But I really wish it would. Every now and then, my friend and I half-joke that tonight will be the night that Kurt Angle comes back. The trumpets will sound, and Angle will come home.

WHO SHOULD HE FACE IN HIS LAST MATCH: The low-hanging fruit here is Brock Lesnar, but I hate “Legend vs. Legend” matches. I vote for Daniel Bryan, who could give us a similar match to HBK/Flair at WrestleMania 24. Likely better. I love you, I’m sorry.



I can feel Goldust slipping away from us too. I think it was the sudden exit of Bill DeMott from the Performance Centre, which necessitated a replacement. I told myself that it was the reason for suddenly putting the Dust Brothers’ feud on hold – and cheating Goldust out of a WrestleMania moment that may have been the last of his career. I wish there had been a backstage segment where Ron Simmons examined the WrestleMania card, then gave us the most fitting “DAMN.” of all.

Goldust has been many things, but most recently he was the man who turned back time: from his prowess in the ring, to his preservation of a gimmick that could have been no more than a nostalgia act. He came back with an aerodynamic confidence – and less baggage– and found himself perfectly at home in a new era. I love that he worked beyond the “You’ve Still Got It!” chants, reserved for returning veterans. It speaks to an even higher plain of accomplishment that Goldust fell right in step with the likes of The Usos and his own half-brother, Cody. Cody is a shining star, no pun intended, and when he faced Goldust at Fast Lane, I considered it a fair fight. It didn’t pay off as it should. The match lacked ingenuity and heart – something I expected – but my hopes were resuscitated when they teased a re-match.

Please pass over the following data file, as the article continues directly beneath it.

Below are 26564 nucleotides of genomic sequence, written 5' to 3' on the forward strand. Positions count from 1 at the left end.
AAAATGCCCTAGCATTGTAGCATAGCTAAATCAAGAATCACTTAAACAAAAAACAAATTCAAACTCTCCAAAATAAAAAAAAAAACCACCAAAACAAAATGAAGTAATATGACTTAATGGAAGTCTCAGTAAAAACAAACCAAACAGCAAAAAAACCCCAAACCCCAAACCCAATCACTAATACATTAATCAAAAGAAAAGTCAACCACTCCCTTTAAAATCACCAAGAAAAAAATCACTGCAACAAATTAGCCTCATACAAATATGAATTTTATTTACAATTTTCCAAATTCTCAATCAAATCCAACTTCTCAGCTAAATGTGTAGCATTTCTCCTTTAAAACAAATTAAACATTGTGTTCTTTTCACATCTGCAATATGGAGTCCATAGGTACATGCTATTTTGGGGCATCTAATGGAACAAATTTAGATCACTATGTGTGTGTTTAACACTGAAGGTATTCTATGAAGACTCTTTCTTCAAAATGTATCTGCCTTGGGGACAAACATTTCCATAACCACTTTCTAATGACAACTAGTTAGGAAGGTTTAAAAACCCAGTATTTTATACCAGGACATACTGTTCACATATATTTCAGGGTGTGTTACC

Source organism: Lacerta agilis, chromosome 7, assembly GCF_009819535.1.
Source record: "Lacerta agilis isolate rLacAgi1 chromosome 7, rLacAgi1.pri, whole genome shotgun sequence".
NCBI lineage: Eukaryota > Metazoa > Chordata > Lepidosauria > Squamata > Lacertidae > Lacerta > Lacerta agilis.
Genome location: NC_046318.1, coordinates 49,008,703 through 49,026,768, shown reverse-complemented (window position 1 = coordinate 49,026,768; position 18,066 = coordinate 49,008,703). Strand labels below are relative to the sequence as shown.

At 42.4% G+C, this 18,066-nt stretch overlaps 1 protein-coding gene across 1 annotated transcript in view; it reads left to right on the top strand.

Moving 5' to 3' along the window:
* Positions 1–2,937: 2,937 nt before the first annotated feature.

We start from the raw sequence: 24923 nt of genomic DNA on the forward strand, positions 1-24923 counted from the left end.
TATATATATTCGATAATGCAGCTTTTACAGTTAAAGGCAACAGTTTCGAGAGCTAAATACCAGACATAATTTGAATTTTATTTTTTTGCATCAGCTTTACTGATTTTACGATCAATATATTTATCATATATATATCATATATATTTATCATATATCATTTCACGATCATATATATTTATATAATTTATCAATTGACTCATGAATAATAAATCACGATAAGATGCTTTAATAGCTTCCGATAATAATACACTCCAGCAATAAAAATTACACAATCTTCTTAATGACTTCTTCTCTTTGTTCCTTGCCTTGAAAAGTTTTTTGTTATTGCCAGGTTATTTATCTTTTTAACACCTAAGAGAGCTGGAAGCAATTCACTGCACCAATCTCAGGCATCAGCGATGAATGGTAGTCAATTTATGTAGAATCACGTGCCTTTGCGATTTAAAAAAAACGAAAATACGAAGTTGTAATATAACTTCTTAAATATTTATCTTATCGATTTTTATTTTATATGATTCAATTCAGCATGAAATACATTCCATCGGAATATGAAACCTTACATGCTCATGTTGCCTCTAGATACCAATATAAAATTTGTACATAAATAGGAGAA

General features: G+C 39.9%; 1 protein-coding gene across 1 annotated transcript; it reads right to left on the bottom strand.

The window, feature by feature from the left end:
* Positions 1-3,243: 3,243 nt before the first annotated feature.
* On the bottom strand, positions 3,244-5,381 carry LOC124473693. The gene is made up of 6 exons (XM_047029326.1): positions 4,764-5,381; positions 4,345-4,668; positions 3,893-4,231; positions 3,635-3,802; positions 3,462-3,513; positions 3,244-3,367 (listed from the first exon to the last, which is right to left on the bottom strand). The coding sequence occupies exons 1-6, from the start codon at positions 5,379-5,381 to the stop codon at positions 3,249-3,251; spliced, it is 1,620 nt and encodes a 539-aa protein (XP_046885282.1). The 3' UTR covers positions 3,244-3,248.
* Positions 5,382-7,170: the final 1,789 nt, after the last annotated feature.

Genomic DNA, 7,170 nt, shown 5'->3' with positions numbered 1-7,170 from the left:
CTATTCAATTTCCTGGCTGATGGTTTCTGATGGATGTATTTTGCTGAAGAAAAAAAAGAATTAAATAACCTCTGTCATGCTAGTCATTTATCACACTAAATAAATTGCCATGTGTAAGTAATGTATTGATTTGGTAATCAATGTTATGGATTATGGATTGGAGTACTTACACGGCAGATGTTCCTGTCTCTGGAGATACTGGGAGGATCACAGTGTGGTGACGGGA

And then they shoved us out of the car before we got to our destination. It’s not right. Goldust needs to fulfill his legacy, which has become intrinsically tied to Cody’s. The story is ready made. Their skills are without question. What a fitting finish to a long and colourful tale. Goldust gave the Attitude Era a unique and sexual flavor, without a hint of shame. He plied his craft in many different promotions, battling politics and demons. He supported the boys in a backstage capacity, and then came full circle. Goldust has done so much for WWE, so please don’t let him go without a proper last match.

WHO SHOULD HE FACE IN HIS LAST MATCH: Stardust, who by the time the bell rings has shed the Stardust image in favor of Cody Rhodes’.


William Regal

If you’ve been reading my blogs since the beginning, you know that there is a special place in my heart for William Regal. I admire his courtship with the old-school, carnival era of wrestling. The way he took his lumps and rode the roads and plummeted deep into the hell of it. And after all that, he chinned up and started all over again. He never glorified his fall, nor succumbed to self-pity. Rather, he recognized what he was best at, and made sure that he brought it to the ring every night. And when he was no longer invited to the ring, he brought it to the next generation.

But here’s the thing: William Regal’s still got it. Not in the manner of someone who can pull out a few high spots in between gasps for sweet air. But like someone who has wrestling deep in his bones, and will forever be able to dance. Because Regal’s style of wrestling relies on a precise understanding of ring psychology, and the myriad ways to get into someone’s mind. He’s funny, but I prefer him dark. Twisting fingers and feigning vertigo and staring deep into the soul of his opponent. He makes wrestling real in a fashion that rarely rears its ugly head in WWE.

He claims to have the body of an unmade bed, but the chiseled gods should all aspire to William Regal’s approach. As happy as I am that he is working with the talent at NXT, I believe that Regal could – and should – finish his story in the ring.

WHO SHOULD HE FACE IN HIS LAST MATCH: His last opponent, in a tag situation, was Cesaro. I think that Cesaro has the strength and skill to give Regal a brutal, beautiful good-bye.


What an example to set for the locker room: after sacrificing so much of your life for us, we will give you an honorable tribute. It’s not all in vain. What you do matters. It matters to you, it matters to the fans, it matters to us.